Accelerator programmes, innovation labs and hackathons are already part of the corporate toolset but joined-up approaches that can truly change internal cultures are less common. Henkel, the chemical and consumer goods company behind household name brands such as Schwarzkopf and Pritt, is addressing this challenge through its Henkelx platform, which is designed to unite entrepreneurial activity inside and outside of the organisation and accelerate the company’s digital transformation strategy.
The Henkelx Mentorship Club brings together leading entrepreneurs, venture capitalists and industry experts willing to share their knowledge with Henkel’s teams. They participate in panel discussions, provide external points of view on industry trends, and act as a sounding board for ideas.

“My goal was to find people who are experienced, who have been successful, who have had failures, and who can lend their advice,” says Dr Rahmyn Kress, chief digital officer of Henkel. “They’re not consultants. They’re people you can call up and say ‘I want to do X, Y, Z’, and they’ll say ‘I’ve done it before, don’t try it, it fails.’ If you trust them enough, you can save yourself a very hard journey, and a lot of time and money.”

Innovation as a service

For the past four years, Henkel has also been working with Jovoto, an open innovation platform where creatives from 153 countries can collaborate to transform global brands’ products, business and mindsets. Jovoto calls it “innovation as a service”, and believes it has the potential to transform the way organisations approach innovation. The scope of the tasks it has tackled with Henkel spans marketing, products, packaging, service innovation and HR. With the latter team, Jovoto is currently working on a cultural leadership project. Another example involved redesigning the packaging for Somat dishwasher tablets to highlight their improved environmental credentials.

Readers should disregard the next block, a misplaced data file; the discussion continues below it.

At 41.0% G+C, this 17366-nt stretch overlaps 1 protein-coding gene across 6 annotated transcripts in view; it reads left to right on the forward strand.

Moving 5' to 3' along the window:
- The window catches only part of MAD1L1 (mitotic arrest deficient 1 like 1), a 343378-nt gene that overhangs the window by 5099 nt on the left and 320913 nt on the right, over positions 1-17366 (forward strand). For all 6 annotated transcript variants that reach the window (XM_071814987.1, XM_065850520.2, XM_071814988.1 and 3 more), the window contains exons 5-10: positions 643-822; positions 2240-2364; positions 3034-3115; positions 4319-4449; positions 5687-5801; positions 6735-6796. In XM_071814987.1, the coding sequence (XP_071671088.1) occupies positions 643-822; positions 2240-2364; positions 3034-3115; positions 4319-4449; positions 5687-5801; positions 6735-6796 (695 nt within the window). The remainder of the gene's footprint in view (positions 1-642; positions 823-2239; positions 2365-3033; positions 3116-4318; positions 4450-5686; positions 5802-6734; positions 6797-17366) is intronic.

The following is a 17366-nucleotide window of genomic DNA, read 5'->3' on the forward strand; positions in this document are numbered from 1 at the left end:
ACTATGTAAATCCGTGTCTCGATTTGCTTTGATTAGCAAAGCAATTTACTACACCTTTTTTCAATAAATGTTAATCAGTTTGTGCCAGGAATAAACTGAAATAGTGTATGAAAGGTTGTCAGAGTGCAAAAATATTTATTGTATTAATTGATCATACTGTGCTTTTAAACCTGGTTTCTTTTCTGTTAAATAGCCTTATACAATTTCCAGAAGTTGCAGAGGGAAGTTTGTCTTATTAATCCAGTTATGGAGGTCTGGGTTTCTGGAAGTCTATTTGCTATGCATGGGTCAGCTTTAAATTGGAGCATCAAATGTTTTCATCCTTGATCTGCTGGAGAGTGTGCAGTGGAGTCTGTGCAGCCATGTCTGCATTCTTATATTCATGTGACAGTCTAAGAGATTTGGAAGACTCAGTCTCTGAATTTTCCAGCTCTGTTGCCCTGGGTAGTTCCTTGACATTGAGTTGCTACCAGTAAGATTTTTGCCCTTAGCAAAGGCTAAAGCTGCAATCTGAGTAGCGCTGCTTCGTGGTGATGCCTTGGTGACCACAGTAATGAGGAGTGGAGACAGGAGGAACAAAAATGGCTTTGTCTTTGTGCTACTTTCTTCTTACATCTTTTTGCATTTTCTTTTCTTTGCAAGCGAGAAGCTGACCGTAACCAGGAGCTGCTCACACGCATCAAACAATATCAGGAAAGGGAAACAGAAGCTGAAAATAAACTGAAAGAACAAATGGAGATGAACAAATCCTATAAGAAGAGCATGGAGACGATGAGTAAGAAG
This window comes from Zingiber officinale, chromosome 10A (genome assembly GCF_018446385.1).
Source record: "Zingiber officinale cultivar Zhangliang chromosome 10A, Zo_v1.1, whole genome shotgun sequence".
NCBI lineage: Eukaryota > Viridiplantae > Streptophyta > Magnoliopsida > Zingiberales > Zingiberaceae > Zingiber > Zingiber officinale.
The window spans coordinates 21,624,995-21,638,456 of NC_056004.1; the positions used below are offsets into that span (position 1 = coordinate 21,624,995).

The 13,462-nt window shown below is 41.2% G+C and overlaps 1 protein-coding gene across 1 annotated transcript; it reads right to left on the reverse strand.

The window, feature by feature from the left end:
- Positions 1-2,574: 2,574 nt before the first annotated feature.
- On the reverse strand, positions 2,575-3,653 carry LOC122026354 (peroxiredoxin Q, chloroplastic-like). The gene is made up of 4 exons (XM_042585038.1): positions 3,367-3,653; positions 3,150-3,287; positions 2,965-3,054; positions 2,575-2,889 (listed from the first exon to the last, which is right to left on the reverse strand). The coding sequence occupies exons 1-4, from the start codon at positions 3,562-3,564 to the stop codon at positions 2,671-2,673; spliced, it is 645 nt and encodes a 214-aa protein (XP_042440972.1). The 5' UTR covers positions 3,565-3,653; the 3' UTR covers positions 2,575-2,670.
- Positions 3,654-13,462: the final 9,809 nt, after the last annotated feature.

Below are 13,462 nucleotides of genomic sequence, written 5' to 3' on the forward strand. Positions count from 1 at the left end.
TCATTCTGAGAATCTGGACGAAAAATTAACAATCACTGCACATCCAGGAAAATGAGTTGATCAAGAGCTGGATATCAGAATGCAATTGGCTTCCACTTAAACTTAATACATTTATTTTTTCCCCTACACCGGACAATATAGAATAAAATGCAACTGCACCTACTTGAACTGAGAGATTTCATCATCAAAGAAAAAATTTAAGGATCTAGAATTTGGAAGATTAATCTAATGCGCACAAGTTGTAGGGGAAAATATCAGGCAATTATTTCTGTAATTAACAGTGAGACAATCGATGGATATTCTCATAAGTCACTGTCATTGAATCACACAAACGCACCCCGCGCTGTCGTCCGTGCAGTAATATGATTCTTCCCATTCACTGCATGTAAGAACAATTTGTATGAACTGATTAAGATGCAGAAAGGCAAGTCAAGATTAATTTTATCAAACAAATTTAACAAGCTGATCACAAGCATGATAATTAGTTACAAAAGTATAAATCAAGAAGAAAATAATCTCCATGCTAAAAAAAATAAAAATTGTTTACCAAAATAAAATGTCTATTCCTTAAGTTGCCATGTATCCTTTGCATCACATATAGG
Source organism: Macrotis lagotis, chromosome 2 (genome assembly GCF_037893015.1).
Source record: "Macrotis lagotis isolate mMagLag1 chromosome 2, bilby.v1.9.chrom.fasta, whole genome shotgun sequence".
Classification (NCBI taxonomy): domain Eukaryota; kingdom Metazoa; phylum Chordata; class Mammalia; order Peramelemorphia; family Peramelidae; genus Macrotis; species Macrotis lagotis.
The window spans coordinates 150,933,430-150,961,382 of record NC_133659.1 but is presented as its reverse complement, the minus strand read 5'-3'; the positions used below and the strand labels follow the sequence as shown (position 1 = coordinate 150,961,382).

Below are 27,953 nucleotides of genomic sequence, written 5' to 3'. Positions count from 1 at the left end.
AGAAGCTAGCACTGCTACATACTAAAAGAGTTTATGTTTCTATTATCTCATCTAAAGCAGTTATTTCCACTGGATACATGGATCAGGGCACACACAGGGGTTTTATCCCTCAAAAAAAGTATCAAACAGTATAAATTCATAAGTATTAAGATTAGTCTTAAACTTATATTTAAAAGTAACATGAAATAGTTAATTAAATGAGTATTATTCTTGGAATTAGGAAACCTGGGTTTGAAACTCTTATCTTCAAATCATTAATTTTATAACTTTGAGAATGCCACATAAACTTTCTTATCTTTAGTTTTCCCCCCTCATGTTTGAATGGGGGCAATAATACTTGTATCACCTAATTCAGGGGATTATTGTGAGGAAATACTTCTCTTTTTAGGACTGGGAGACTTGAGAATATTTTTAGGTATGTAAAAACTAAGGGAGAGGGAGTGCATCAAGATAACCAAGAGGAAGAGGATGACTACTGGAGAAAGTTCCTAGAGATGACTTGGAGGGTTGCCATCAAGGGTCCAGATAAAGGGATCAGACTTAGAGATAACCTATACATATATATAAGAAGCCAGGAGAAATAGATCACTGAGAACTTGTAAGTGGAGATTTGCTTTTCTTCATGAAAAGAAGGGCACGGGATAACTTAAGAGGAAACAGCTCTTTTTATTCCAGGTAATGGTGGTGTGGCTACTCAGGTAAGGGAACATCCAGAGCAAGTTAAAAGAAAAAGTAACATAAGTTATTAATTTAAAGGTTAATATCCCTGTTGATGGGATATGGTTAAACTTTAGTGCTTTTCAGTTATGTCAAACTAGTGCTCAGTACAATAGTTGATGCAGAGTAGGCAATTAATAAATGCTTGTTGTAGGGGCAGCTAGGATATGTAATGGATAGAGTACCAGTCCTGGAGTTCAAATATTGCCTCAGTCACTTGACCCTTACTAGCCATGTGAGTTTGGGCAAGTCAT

“Jovoto helps us leverage its global creative crowd to inspire us with future products and concept designs – very pragmatic, fast, and guaranteeing to keep the process private and confidential. This cocreation approach is a fantastic springboard for further ideations and concept development,” says Jens Bode, international foresight and innovation manager at Henkel.

It only takes Jovoto a few days to check whether a particular task is suitable and whether the right people for the project are on its platform (which currently includes nearly 100,000 creatives). Projects start soon after the completion of a short technical assessment, with the fastest yielding results in as little as a week.

To date, Henkel and Jovoto have implemented 27 projects, with more than 1,300 individuals designing over 1,400 solutions together and evaluating them in around 24,000 peer-to-peer discussions. As a result, around 90 concepts have now been licensed for Henkel.

The company’s digital transformation strategy and the Henkelx open innovation platform undoubtedly represent a major cultural shift for the 143-year-old company, which employs around 53,000 people globally. But Kress believes that disruptive entrants to the market mean “you need to reinvent [yourself], and you need to be the first to do so.” That’s a big challenge. But, as Kodak discovered, it’s not one that corporations can afford to shirk.

Dr Rahmyn Kress (2nd from right), Chief Digital Officer at Henkel

Dr Rahmyn Kress (2nd from right), Chief Digital Officer at Henkel